A default individualism constitutes a major underlying and entrenched conceptual problem that is exacerbating the current human predicament. Indeed, this foundational individualism is appealed to first in defining what it means to be a moral person, and then is extended as a determinate of what it means for this putatively moral person to act justly. The presupposition that defines persons ideally as free, autonomous, rational, and properly self-interested individuals is ubiquitous in much if not most of modern Western moral and political philosophy. And it takes on an analogous form at the extended level of corporate culture and the sovereign state. This foundational individualism with its roots deep in the Western philosophical narrative, dilutes our sense of moral responsibility by allowing us, in some important degree, to describe, analyze, and evaluate individual persons—psychologically, politically, and morally—in isolation from others. Yet this putative foundational individual is at every level not only an ontological fiction, but moreover, because the individual so defined provides the moral and political justification for an increasingly libertarian economic and political system, it has become an insidious fiction.
When we look for the cultural resources necessary to respond to the global and national predicament, we must anticipate the need for a shift in our values, intentions, and practices that takes us from the preponderance of finite games played among self-interested, single actors to a new pattern of infinite games played through the strengthening of those relationships at every level of scale—personal, communal, corporate, and those among nation states as well. We need to move from finite to infinite games to face and hopefully overcome what are the shared challenges of our day. Priority must be given to those values and practices that will support replacing the familiar competitive pattern of single actors pursing their own self-interest, with the collaboration of players strengthening possibilities for coordinated flourishing across national, ethnic and religious boundaries.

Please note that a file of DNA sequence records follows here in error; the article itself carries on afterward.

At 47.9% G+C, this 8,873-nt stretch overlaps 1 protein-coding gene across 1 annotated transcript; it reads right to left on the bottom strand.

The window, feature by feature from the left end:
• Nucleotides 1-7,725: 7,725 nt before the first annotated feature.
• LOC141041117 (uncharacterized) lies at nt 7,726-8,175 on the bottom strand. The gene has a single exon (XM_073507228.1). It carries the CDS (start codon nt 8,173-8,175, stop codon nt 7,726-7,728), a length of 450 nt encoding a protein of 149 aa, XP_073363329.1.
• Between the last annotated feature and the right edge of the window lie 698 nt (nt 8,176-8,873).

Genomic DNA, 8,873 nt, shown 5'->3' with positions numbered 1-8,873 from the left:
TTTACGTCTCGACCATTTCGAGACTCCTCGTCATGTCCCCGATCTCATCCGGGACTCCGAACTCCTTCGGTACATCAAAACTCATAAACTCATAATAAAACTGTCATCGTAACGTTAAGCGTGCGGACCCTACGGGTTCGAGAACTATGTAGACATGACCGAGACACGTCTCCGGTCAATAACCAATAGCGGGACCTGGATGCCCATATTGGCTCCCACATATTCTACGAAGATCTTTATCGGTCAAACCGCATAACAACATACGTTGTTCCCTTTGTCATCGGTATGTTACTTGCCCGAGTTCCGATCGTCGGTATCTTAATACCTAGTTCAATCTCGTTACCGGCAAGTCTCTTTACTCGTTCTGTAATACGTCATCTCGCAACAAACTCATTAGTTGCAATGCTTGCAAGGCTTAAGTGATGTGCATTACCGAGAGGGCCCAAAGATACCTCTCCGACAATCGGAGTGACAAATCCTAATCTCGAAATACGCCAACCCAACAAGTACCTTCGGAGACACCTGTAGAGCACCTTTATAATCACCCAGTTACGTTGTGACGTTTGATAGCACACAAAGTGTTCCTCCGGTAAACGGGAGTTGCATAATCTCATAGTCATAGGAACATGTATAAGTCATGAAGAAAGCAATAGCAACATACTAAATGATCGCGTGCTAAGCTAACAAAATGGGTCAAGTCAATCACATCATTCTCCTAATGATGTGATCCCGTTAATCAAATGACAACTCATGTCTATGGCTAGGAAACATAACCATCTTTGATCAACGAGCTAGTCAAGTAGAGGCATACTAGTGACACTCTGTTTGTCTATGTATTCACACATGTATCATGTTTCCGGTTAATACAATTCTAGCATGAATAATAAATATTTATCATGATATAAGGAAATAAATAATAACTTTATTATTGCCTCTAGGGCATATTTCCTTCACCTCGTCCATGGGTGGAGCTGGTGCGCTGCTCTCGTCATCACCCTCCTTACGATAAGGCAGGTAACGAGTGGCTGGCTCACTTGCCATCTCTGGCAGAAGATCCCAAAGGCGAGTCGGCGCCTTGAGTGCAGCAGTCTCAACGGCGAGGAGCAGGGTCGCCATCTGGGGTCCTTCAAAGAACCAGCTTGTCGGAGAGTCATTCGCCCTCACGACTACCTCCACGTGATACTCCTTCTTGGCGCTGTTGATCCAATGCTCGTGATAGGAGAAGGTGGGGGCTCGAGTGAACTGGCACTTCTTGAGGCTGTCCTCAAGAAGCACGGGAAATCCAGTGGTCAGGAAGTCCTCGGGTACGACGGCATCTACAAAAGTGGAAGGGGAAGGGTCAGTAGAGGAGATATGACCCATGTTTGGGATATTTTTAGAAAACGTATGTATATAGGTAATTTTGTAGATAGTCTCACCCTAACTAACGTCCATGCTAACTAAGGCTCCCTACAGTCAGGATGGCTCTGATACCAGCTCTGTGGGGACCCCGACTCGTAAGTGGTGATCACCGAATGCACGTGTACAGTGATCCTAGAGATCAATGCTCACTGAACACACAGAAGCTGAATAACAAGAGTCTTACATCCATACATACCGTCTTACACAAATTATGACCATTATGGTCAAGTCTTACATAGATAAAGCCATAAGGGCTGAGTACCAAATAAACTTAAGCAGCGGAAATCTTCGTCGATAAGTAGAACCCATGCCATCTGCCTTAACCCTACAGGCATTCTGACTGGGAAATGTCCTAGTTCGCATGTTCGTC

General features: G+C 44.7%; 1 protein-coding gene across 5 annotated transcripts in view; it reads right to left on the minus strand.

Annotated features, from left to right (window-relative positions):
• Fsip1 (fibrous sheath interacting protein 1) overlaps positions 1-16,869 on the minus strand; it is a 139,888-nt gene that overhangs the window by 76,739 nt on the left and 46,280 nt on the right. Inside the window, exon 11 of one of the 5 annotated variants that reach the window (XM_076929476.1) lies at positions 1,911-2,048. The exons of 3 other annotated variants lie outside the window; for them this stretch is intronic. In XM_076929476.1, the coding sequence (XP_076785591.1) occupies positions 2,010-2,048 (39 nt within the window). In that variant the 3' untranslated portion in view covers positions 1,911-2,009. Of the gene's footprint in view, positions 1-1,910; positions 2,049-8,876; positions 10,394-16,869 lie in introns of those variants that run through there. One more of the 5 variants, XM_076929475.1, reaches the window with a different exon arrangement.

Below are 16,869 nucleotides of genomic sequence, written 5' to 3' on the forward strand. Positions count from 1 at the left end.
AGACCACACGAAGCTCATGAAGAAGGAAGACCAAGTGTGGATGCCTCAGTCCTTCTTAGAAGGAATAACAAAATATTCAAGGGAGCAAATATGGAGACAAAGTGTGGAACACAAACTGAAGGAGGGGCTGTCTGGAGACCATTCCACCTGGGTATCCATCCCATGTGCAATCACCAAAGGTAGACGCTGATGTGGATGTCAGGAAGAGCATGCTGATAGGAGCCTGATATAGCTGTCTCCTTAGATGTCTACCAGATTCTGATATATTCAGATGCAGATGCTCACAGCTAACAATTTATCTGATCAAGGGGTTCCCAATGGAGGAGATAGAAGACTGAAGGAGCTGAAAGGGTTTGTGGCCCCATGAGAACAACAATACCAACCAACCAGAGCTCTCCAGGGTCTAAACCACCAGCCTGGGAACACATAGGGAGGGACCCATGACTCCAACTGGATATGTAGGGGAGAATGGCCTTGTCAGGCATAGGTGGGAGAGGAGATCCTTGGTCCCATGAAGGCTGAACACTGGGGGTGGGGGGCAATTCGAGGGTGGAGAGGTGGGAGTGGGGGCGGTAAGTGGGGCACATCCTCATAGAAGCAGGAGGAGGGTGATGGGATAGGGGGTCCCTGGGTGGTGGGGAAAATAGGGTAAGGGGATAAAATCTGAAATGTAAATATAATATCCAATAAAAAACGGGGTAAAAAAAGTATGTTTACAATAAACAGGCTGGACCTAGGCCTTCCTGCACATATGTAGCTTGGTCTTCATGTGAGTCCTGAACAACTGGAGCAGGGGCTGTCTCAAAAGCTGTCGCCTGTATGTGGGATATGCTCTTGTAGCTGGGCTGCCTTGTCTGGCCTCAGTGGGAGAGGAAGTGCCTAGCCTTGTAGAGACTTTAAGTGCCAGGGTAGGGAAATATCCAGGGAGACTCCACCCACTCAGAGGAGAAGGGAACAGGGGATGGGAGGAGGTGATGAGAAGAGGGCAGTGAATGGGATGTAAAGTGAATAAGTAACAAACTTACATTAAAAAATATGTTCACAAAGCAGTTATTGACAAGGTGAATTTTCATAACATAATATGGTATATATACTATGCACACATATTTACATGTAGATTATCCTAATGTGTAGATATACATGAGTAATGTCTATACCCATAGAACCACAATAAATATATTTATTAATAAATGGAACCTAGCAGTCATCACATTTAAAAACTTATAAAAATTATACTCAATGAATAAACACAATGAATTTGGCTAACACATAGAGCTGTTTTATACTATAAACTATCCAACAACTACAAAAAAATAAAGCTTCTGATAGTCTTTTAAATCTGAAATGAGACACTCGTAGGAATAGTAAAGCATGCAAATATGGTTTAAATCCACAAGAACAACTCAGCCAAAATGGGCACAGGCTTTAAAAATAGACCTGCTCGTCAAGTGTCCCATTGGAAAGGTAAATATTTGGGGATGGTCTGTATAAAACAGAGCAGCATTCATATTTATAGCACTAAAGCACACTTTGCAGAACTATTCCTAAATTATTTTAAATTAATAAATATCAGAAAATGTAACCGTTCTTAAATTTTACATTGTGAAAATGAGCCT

The substance of this monograph is to argue that the Confucian tradition, and particularly, the Confucian conception of relationally-constituted persons as “human becomings,” has an important contribution to make in this effort as we struggle to deal with our current human predicament. We are in urgent need of a more inclusive world cultural order drawing upon all of our resources that can provide the change in our values and practices necessary to guarantee a future for all of our children and grandchildren.
Author: Roger T. Ames
Published Date: 2020